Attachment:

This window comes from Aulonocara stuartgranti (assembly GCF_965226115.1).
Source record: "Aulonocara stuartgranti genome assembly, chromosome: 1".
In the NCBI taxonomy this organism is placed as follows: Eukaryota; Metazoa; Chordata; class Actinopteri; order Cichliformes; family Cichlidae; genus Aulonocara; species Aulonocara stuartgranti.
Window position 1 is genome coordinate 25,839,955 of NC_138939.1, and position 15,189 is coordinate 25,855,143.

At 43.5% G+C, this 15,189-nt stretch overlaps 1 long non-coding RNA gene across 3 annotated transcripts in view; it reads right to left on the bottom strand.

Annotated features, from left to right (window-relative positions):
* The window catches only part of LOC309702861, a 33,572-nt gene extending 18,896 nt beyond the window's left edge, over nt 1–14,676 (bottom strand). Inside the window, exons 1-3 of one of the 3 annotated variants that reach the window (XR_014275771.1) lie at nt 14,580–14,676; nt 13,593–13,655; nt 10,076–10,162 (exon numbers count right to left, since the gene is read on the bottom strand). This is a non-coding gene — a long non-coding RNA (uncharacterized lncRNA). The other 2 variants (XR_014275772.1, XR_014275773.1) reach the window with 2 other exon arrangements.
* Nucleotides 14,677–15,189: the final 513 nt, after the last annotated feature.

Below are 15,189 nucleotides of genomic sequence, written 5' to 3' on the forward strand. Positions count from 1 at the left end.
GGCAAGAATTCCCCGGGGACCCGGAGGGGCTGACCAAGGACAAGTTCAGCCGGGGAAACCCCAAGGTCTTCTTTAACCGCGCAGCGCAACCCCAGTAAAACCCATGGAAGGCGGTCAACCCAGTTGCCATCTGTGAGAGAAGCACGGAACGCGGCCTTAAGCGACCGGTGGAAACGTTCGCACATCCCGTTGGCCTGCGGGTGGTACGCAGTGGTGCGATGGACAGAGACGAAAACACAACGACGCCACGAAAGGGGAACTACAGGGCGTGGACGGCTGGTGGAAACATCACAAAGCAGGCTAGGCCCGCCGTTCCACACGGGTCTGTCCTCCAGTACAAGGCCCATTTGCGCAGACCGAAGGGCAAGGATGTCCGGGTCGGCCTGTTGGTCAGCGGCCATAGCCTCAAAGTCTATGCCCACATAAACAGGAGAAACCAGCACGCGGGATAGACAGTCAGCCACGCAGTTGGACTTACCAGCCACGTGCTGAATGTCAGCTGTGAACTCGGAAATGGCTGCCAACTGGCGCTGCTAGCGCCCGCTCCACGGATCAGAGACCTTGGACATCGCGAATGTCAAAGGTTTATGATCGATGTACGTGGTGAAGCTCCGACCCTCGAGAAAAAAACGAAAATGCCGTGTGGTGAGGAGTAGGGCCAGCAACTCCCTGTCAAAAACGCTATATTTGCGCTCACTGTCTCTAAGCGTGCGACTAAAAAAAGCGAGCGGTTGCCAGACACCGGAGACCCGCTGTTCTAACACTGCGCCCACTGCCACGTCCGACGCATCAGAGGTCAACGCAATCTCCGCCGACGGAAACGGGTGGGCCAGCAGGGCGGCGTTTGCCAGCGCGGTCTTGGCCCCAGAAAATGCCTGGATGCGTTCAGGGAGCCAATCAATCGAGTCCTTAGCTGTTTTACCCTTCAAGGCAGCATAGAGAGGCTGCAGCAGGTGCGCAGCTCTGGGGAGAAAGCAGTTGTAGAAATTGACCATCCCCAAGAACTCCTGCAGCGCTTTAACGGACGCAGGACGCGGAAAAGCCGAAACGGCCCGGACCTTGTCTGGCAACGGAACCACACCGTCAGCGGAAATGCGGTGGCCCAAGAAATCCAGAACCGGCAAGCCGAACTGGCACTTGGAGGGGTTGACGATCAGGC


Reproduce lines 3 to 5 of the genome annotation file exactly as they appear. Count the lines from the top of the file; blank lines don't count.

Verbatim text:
In the NCBI taxonomy this organism is placed as follows: Eukaryota; Metazoa; Chordata; class Actinopteri; order Cichliformes; family Cichlidae; genus Aulonocara; species Aulonocara stuartgranti.
Window position 1 is genome coordinate 25,839,955 of NC_138939.1, and position 15,189 is coordinate 25,855,143.

At 43.5% G+C, this 15,189-nt stretch overlaps 1 long non-coding RNA gene across 3 annotated transcripts in view; it reads right to left on the bottom strand.